Wrinkled faces and fading business signs: The American Midwest is a landscape of worn-out visages in Alexander Payne's Nebraska. Both are physical indicators of a disappearing sensibility that stands at odds with the loud, vivacious and dynamic experience of post-modern urban living. Things are quiet here, lacking in melodramatic trappings and aggressive images.
Yet this is no utopia; Nebraska's aged bodies and decomposing commercial emblems represent an ignored portion of the country struggling to even maintain a façade of fortitude.
Personifying this connection is Woody Grant (Bruce Dern), a grouchy retiree who believes that he's won $1 million in a Publisher's Clearing House-type sweepstakes. Determined to collect, he spends the first act attempting to walk to Lincoln from his home in Billings, Mont. Spurned by his verbose firecracker of a wife, Kate (June Squibb), who belittles his efforts one snappy quip at a time, Woody grows increasingly desperate. Youngest son David (Will Forte) finally steps in and offers to drive his father himself.
The road trip that follows ties in with similar sequences so integral to Payne's other films. Like the wine-country tour in Sideways and the Hawaiian jungle trek in The Descendants, Woody and David's drive across state lines is simply a MacGuffin for conflicted characters to confront decades of silent trauma. This comes to a head when father and son spend a weekend layover in Woody's hometown, a quaint micro-universe that harbors both saviors and serpents from his past. Most of the latter are close family.
As news of Woody's winnings spreads like wildfire across the community, he and David find themselves pinned against a wall of passive-aggressiveness by relatives asking for handouts. Mysterious old debts are called in, and opportunism seems to rise up from the cracks of Main Street. Unfortunately, Payne takes this opportunity to craft some truly abrasive characterizations, painting the desperation of stagnant souls in judgmental comedic strokes.
Thankfully, the director balances them out with equally caring bit players from Woody's past, people who are genuinely thrilled not just by his potential success, but also for the opportunity to see the man again. Most notable is an ex-girlfriend named Peg (Angela McEwan) who runs the local newspaper.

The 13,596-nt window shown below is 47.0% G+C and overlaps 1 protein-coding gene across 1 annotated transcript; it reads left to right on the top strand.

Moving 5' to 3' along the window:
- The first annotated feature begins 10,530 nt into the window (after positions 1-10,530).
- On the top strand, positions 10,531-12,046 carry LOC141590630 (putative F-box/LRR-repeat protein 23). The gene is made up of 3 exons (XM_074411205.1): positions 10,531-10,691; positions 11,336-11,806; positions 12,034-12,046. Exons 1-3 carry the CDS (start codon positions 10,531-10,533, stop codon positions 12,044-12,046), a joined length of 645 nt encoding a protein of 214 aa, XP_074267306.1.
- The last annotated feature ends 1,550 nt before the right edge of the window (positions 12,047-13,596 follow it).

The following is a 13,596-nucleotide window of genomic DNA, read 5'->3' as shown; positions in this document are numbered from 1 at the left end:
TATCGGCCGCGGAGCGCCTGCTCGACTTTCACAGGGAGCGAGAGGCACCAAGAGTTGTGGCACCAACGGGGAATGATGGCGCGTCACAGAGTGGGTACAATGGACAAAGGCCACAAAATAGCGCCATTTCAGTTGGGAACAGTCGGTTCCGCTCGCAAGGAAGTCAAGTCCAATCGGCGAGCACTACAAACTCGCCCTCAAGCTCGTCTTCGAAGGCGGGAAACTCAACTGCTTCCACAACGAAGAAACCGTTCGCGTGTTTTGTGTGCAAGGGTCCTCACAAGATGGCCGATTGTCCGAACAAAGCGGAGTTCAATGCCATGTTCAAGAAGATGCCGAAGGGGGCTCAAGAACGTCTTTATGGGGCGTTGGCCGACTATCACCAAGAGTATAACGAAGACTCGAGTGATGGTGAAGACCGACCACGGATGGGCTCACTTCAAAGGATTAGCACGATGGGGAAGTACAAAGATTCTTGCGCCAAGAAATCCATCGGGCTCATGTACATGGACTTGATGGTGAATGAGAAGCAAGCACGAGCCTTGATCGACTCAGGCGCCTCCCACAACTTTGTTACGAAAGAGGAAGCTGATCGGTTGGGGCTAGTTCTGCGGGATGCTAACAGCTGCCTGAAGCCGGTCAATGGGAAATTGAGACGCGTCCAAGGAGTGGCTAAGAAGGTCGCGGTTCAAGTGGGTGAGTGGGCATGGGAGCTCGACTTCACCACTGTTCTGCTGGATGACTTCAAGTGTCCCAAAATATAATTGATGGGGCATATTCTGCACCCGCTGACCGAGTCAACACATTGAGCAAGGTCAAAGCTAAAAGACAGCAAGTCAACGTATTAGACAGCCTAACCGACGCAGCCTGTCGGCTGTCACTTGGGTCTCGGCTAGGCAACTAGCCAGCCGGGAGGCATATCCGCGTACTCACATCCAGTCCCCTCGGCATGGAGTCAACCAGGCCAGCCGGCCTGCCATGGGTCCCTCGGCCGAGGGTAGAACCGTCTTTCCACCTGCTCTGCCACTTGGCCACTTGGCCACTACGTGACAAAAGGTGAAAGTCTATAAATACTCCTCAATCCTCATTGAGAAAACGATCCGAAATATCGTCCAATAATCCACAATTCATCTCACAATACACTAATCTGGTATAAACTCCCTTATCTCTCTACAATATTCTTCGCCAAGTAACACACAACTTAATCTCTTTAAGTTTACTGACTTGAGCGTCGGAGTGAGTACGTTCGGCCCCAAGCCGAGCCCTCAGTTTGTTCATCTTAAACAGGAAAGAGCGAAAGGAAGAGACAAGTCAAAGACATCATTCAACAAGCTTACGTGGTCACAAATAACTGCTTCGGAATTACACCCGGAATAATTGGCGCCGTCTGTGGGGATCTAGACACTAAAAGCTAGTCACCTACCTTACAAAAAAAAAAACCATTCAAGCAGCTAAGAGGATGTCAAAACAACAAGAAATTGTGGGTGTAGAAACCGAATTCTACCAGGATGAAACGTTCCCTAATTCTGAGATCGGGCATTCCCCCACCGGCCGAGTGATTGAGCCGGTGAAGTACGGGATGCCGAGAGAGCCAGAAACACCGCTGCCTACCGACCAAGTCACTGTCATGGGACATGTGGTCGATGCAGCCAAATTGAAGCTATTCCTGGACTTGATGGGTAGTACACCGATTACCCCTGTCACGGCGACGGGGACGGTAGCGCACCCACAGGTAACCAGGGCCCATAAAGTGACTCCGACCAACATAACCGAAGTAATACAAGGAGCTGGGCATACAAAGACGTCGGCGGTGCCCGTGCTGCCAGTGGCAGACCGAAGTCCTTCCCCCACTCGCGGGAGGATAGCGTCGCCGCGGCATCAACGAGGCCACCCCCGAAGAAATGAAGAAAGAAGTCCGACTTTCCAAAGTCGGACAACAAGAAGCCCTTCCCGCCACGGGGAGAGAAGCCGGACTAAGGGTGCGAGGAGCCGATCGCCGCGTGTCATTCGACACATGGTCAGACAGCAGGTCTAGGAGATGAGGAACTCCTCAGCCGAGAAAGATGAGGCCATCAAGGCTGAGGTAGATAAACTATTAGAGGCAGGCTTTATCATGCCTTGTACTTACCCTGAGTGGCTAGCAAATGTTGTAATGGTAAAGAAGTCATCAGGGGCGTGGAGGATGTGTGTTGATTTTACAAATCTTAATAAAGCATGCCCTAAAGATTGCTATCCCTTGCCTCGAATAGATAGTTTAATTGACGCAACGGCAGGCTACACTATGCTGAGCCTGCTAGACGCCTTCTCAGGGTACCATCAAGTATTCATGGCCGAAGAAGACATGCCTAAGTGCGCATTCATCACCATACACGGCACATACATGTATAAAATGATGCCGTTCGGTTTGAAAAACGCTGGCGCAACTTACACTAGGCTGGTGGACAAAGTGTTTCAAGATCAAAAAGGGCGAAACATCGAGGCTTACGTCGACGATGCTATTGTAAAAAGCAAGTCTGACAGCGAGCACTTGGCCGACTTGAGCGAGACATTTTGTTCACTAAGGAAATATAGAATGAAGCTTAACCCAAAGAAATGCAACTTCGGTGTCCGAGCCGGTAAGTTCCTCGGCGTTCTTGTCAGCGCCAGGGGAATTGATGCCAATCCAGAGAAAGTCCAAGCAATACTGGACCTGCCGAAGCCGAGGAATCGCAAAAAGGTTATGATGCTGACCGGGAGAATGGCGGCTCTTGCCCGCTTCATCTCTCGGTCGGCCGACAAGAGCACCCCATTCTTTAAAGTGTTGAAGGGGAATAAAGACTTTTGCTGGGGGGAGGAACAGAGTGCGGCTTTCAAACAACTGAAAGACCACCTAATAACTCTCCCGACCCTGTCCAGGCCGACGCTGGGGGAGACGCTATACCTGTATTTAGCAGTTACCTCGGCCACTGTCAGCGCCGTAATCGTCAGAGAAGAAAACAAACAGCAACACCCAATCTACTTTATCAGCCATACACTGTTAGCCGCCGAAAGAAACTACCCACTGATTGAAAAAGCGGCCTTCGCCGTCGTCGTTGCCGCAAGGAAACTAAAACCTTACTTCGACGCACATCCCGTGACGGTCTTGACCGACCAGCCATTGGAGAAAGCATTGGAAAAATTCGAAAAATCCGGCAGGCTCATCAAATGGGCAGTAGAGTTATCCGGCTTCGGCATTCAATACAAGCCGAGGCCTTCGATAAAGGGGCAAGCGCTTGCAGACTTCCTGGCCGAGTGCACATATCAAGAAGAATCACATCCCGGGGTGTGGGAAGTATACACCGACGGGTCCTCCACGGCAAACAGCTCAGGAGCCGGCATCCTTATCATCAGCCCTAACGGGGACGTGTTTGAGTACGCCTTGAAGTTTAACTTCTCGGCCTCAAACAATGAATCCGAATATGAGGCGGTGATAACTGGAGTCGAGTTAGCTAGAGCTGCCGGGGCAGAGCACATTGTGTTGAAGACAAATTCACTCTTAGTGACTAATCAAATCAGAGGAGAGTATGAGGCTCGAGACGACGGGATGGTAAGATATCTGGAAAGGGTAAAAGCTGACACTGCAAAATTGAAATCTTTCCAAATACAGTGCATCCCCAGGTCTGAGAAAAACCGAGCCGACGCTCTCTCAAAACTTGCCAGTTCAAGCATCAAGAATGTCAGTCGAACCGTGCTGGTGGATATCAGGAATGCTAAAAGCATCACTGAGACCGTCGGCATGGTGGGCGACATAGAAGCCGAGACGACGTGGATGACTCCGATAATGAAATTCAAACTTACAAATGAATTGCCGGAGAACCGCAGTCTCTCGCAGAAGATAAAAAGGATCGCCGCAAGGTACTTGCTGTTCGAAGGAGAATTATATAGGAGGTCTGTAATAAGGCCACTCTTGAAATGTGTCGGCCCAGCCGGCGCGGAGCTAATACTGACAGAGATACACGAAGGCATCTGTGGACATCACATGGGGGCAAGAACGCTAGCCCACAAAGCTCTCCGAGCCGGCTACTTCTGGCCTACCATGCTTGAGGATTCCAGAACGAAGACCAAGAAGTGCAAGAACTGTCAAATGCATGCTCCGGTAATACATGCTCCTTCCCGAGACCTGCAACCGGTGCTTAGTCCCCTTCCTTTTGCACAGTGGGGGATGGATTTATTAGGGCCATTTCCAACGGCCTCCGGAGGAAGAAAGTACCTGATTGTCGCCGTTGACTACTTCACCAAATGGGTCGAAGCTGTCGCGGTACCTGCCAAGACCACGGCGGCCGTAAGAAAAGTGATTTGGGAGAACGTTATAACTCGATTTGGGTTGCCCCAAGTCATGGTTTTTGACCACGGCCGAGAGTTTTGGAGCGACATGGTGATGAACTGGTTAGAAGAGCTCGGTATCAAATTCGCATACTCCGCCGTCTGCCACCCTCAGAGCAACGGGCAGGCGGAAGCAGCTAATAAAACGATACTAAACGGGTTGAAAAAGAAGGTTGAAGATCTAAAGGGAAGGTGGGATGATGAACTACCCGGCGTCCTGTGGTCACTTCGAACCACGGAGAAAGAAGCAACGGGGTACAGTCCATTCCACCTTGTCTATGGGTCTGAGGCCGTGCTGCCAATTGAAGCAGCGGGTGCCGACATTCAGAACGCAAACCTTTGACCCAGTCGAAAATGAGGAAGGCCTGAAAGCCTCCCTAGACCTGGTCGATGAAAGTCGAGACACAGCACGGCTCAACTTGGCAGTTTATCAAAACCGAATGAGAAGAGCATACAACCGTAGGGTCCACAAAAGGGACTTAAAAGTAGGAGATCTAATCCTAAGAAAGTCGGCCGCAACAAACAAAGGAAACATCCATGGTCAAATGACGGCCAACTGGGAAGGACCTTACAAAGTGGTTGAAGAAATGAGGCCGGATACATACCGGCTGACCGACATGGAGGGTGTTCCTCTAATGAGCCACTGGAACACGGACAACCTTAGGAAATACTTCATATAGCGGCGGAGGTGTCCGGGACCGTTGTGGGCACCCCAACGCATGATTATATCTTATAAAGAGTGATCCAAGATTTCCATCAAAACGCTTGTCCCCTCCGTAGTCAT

In a stunningly candid scene with David, Peg quietly recounts how she lost Woody to Kate decades earlier simply because she wasn't as formidable a personality. Her quiet melancholy flickers for only a moment, though, before transitioning to an equally matched fondness she feels for the man who would eventually become her husband, now passed away but still ever on her mind.
Woody himself has seemingly repressed most of his memories. When asked about Peg, he at first denies remembering her, but then later tells his son, "That was a long time ago." For Payne, one's level of happiness is determined by whether you give up resentment or let it fester.
With so much subtext populating every scene, the film—which opens Friday, Nov. 29, at Hillcrest Cinemas—is at its best during silent moments traversing the hypnotic and vast landscape of the region. Favoring panoramas and shot in pristine black-and-white, it makes a point to establish an expansive sense of space that allows its characters the proper distance to stew.
There's a lot of room to get lost—in your thoughts, regrets and uncertainty about the future. Fittingly, in a story about one character's pursuit to reach a single location, multiple side trips play key roles in shaping the narrative's power. During one such tangent to Mt. Rushmore, Woody is unimpressed, finally walking away and grumbling, "We've seen it. Now we can go." Another missed opportunity.
Yet, by the end, one gets the feeling that while revelation will never come, Woody and David do finally find a foothold to re-discover the missing pride that has decimated their family. In Nebraska, this is as close to the American dream as anyone's going to get.